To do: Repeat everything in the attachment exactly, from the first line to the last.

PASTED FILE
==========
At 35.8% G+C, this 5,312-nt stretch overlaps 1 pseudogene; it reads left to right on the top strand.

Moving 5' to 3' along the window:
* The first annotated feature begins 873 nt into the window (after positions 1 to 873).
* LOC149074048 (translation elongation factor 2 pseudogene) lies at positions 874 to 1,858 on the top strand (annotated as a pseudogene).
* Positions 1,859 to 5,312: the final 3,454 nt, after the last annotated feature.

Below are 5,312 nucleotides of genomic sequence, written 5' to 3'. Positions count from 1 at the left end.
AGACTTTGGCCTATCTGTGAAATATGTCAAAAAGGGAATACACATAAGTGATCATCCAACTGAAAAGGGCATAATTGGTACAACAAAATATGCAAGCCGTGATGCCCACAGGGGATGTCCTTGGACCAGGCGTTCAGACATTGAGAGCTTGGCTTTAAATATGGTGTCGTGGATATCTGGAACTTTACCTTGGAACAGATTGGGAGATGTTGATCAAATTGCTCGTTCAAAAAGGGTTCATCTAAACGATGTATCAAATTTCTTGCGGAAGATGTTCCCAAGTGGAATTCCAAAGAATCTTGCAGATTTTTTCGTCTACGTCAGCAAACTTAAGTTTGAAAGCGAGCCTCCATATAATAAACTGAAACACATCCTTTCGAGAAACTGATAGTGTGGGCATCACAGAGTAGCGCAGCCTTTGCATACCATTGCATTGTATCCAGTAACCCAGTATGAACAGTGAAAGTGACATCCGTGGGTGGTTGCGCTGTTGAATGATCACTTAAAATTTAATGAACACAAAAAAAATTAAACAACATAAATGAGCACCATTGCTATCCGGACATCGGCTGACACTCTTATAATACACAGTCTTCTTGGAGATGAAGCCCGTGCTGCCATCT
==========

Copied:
At 35.8% G+C, this 5,312-nt stretch overlaps 1 pseudogene; it reads left to right on the top strand.

Moving 5' to 3' along the window:
* The first annotated feature begins 873 nt into the window (after positions 1 to 873).
* LOC149074048 (translation elongation factor 2 pseudogene) lies at positions 874 to 1,858 on the top strand (annotated as a pseudogene).
* Positions 1,859 to 5,312: the final 3,454 nt, after the last annotated feature.

Below are 5,312 nucleotides of genomic sequence, written 5' to 3'. Positions count from 1 at the left end.
AGACTTTGGCCTATCTGTGAAATATGTCAAAAAGGGAATACACATAAGTGATCATCCAACTGAAAAGGGCATAATTGGTACAACAAAATATGCAAGCCGTGATGCCCACAGGGGATGTCCTTGGACCAGGCGTTCAGACATTGAGAGCTTGGCTTTAAATATGGTGTCGTGGATATCTGGAACTTTACCTTGGAACAGATTGGGAGATGTTGATCAAATTGCTCGTTCAAAAAGGGTTCATCTAAACGATGTATCAAATTTCTTGCGGAAGATGTTCCCAAGTGGAATTCCAAAGAATCTTGCAGATTTTTTCGTCTACGTCAGCAAACTTAAGTTTGAAAGCGAGCCTCCATATAATAAACTGAAACACATCCTTTCGAGAAACTGATAGTGTGGGCATCACAGAGTAGCGCAGCCTTTGCATACCATTGCATTGTATCCAGTAACCCAGTATGAACAGTGAAAGTGACATCCGTGGGTGGTTGCGCTGTTGAATGATCACTTAAAATTTAATGAACACAAAAAAAATTAAACAACATAAATGAGCACCATTGCTATCCGGACATCGGCTGACACTCTTATAATACACAGTCTTCTTGGAGATGAAGCCCGTGCTGCCATCT